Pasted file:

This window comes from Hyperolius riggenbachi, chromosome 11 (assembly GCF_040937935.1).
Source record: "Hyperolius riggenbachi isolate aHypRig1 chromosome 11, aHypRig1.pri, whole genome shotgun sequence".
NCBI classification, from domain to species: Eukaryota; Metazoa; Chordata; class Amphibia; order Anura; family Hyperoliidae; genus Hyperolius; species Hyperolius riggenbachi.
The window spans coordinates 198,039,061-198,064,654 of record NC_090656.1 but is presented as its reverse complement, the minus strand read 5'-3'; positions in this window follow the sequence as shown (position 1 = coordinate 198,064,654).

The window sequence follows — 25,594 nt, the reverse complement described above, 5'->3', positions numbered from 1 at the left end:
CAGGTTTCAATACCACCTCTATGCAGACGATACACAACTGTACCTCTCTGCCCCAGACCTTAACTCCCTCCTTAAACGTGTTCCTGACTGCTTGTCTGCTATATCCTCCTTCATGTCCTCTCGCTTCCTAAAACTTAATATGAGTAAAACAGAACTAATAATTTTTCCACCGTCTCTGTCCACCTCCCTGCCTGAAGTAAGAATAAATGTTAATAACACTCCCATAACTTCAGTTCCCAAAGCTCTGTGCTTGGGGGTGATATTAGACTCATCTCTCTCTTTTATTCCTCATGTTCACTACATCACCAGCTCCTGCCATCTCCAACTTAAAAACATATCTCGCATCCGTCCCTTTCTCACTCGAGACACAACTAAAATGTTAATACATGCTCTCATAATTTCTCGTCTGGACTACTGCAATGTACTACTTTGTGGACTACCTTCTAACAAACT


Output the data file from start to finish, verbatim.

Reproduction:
This window comes from Hyperolius riggenbachi, chromosome 11 (assembly GCF_040937935.1).
Source record: "Hyperolius riggenbachi isolate aHypRig1 chromosome 11, aHypRig1.pri, whole genome shotgun sequence".
NCBI classification, from domain to species: Eukaryota; Metazoa; Chordata; class Amphibia; order Anura; family Hyperoliidae; genus Hyperolius; species Hyperolius riggenbachi.
The window spans coordinates 198,039,061-198,064,654 of record NC_090656.1 but is presented as its reverse complement, the minus strand read 5'-3'; positions in this window follow the sequence as shown (position 1 = coordinate 198,064,654).

The window sequence follows — 25,594 nt, the reverse complement described above, 5'->3', positions numbered from 1 at the left end:
CAGGTTTCAATACCACCTCTATGCAGACGATACACAACTGTACCTCTCTGCCCCAGACCTTAACTCCCTCCTTAAACGTGTTCCTGACTGCTTGTCTGCTATATCCTCCTTCATGTCCTCTCGCTTCCTAAAACTTAATATGAGTAAAACAGAACTAATAATTTTTCCACCGTCTCTGTCCACCTCCCTGCCTGAAGTAAGAATAAATGTTAATAACACTCCCATAACTTCAGTTCCCAAAGCTCTGTGCTTGGGGGTGATATTAGACTCATCTCTCTCTTTTATTCCTCATGTTCACTACATCACCAGCTCCTGCCATCTCCAACTTAAAAACATATCTCGCATCCGTCCCTTTCTCACTCGAGACACAACTAAAATGTTAATACATGCTCTCATAATTTCTCGTCTGGACTACTGCAATGTACTACTTTGTGGACTACCTTCTAACAAACT